So if you want to read the whole first episode, you can pick it up through Amazon. If you want to keep reading and have a say in which way the story unfolds, consider signing up to support my work.

Questions? You are invited to either leave a comment below, or ask directly through the comment form.

How Self-Publishing Saved My Life

Self-Publishing saved my life. Seemed like a good idea at the time.

In 2010 I was broke and homeless, couch surfing and living off the fumes of a never terribly vibrant bank account. I hadn’t been able to find any freelance gigs in months, and it’d been far loger since I’d been anything other than self-employed. I was registered with several creative temp agencies, and would occasionally score an interview or two.


I was running out of money and burning through what little goodwill my very patient friends still had for me. My twenties and thirties had been spent nomadic, living out of a suitcase, drifting about in a way that wasn’t anywhere as romantic as it sounds, but I’d never had such a difficult time finding work. This was new and terrible.

As you might imagine, the charm of sending out endless resumes and going on interviews wore thin after awhile. I began to first resent, then dread the treadmill. Writing became my form of procrastination.

I’ve always been a storyteller

I was a compulsive writer as a kid, filling notebooks with drawings before I could spell. And the reading. So much reading. I’d bring a book with me everywhere. I’d sneak books to read hidden under the lip of my desk during lectures. Classic lit, books from the class cart, whatever I could find. Lots of Bradbury. I think he was my favorite, but it’s hard to connect with who I was back then.

My twenties were spent hopping from menial job to menial job. Mall cop. Quality control in a chemical plant. Janitor in a state mental hospital. Day laborer. Whatever I could do to keep myself going until I drifted on to something else, never making much money, never having a life to really call my own. I stopped writing somewhere along the way, stopped reading. There was nothing but work, sleep, and work again, skimming the poverty line, wearing away all of my most interesting ridges bit by bloody bit. I’m sure I lived some interesting stories, but they’re not something I’m ready to talk about yet.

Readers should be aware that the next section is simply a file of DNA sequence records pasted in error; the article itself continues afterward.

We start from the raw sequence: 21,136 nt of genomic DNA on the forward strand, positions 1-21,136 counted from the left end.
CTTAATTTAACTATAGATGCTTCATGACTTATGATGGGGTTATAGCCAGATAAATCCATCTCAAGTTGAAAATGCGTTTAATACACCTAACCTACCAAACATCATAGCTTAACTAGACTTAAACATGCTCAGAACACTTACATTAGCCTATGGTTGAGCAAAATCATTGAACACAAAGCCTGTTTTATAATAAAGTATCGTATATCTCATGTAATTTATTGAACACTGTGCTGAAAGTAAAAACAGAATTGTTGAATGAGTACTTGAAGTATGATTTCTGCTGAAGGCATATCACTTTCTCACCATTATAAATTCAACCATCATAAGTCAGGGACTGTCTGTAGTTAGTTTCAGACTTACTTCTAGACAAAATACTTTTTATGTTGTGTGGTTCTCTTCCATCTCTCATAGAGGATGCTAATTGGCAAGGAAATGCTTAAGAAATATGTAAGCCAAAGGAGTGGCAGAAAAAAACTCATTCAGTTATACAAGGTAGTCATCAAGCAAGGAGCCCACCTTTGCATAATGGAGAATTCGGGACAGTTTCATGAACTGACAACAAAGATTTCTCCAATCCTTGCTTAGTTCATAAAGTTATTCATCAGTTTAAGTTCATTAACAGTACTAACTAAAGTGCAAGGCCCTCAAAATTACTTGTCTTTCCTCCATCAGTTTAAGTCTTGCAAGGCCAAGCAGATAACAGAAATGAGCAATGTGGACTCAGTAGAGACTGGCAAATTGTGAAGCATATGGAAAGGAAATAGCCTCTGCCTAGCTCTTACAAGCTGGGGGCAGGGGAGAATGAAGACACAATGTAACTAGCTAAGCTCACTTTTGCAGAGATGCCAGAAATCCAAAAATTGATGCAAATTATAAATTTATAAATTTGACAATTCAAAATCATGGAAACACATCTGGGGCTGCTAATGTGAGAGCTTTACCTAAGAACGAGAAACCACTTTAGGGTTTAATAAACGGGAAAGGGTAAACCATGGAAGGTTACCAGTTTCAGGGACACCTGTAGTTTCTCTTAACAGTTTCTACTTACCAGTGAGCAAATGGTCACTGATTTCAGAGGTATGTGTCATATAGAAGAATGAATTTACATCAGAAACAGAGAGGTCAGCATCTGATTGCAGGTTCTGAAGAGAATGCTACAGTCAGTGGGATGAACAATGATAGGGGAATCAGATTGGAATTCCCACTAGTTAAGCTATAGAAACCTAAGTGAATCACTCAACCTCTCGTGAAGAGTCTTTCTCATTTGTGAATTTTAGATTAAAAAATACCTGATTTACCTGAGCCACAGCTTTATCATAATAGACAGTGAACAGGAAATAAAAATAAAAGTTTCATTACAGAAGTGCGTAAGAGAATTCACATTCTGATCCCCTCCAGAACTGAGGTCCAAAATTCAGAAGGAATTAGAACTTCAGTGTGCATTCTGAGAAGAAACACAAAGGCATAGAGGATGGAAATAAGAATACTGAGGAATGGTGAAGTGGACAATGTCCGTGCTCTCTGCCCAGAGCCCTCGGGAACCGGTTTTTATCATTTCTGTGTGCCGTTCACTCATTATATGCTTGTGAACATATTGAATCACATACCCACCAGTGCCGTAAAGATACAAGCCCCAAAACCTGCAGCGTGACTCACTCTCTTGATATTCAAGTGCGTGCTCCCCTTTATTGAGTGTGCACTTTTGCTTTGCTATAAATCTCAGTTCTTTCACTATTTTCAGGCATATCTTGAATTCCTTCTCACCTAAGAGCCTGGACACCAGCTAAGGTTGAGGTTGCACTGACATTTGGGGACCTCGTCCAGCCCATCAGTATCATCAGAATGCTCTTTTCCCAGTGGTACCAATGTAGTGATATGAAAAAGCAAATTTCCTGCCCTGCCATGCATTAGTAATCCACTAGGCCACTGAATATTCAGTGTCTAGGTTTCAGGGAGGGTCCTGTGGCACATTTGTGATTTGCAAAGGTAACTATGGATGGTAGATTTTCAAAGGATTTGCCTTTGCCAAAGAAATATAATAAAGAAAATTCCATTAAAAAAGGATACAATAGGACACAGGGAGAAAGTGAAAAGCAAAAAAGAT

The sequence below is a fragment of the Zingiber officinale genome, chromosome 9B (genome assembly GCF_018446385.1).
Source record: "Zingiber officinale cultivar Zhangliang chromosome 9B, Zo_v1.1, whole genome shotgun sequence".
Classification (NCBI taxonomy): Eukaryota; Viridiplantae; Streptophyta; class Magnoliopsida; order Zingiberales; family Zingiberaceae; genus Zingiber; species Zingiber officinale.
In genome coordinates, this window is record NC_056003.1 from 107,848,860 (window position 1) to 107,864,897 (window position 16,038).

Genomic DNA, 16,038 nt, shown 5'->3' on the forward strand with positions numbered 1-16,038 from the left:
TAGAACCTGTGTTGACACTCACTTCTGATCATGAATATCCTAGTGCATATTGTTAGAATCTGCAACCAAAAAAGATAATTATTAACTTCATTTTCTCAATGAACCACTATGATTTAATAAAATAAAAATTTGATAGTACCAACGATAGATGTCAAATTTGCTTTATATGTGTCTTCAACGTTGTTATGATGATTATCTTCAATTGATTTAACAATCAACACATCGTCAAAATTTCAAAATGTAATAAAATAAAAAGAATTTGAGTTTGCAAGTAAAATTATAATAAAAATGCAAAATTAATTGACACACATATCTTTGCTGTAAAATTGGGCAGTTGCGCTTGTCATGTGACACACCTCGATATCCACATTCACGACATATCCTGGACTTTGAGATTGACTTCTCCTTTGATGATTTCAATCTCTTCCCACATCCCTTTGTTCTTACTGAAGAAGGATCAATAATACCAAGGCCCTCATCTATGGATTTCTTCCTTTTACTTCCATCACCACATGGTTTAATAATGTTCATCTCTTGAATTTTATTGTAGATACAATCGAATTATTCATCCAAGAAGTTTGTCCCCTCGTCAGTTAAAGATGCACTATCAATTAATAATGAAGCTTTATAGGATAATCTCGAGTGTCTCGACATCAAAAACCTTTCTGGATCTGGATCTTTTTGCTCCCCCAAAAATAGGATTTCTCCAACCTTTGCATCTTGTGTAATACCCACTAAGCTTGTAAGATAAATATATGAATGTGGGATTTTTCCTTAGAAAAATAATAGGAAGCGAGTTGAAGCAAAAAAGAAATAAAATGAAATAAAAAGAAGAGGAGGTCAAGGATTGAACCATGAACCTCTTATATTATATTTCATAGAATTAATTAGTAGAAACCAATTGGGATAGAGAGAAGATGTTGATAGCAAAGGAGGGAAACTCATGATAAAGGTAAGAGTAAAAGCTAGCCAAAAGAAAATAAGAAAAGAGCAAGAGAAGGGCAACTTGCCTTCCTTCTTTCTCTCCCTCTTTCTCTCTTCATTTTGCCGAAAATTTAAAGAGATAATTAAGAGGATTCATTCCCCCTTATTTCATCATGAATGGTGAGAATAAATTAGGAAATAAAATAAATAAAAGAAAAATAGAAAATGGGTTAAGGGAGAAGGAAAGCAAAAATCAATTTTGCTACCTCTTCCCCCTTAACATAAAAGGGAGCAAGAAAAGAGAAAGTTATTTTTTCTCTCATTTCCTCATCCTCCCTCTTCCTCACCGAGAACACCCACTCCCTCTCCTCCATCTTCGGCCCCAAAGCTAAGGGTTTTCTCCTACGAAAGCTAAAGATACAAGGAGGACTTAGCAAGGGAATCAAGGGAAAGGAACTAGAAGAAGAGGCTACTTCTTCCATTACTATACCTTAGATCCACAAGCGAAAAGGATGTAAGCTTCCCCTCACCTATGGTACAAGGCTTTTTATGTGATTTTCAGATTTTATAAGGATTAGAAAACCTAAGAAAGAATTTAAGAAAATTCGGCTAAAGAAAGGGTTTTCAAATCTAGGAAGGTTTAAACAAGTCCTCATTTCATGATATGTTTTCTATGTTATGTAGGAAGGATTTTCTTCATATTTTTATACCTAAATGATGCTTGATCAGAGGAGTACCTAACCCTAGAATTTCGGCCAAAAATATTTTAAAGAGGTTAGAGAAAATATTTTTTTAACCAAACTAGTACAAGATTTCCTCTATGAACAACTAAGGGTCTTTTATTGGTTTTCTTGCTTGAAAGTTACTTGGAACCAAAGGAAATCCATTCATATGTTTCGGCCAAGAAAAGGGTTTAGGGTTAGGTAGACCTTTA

I still self-identified as a writer. Still figured I’d get back to it some day. Still bought copies of Writer’s Market every year, but I never got any further than sending off for submission guidelines. And eventually, “some day” turns into “never.”

Back to Self-Publishing.

So it’s mid-2010. I write a short story about the apocalypse, a literary horror thing, my first bit of fiction in over a decade. I liked it. Friends I showed it to liked it. I found myself a list of all the publications likely to pick it up, chose one, checked out their web page, and sent it off.

Then went back to the job hunt, largely forgetting about what I’d written. A month or so later I get a rejection notice — my first rejection for the first story I’d ever submitted, the first story I’d written in years. I’d steeled myself for this. I knew this was the biz. I’d read enough articles.


This was a personal rejection. The editor included a note that the story was

An almost. Brutal in a Lord of the Flies sort of way.

And I found that very encouraging. My first story, my first rejection, an almost.


My old dreams came flooding back. I remembered what it was like to have aspirations, to believe that I could be something, that I could have something. Suddenly, I really wanted to be a writer again. I wanted writing, to be my life. And I was good enough!

And yet I didn’t send the story out again immediately. I was close to going from “couchsurfing homeless” to “gutter homeless.” It’d take at least a month to sell the story, then many more months for the story to be published before I’d see a dime.

I didn’t have time for that. But I lived in the future now, didn’t I?


I’d been hearing about self-publishing and the way that e-marketplaces had been changing the landscape, but hadn’t looked into it too deeply. I did some research and found out that the payoff would be much sooner — royalties were disbursed two months after accrual. That I could do. Two months I had.

So I wrote a few more stories, researched self-publishing some more, and put them up on Amazon. That first month I made ten dollars.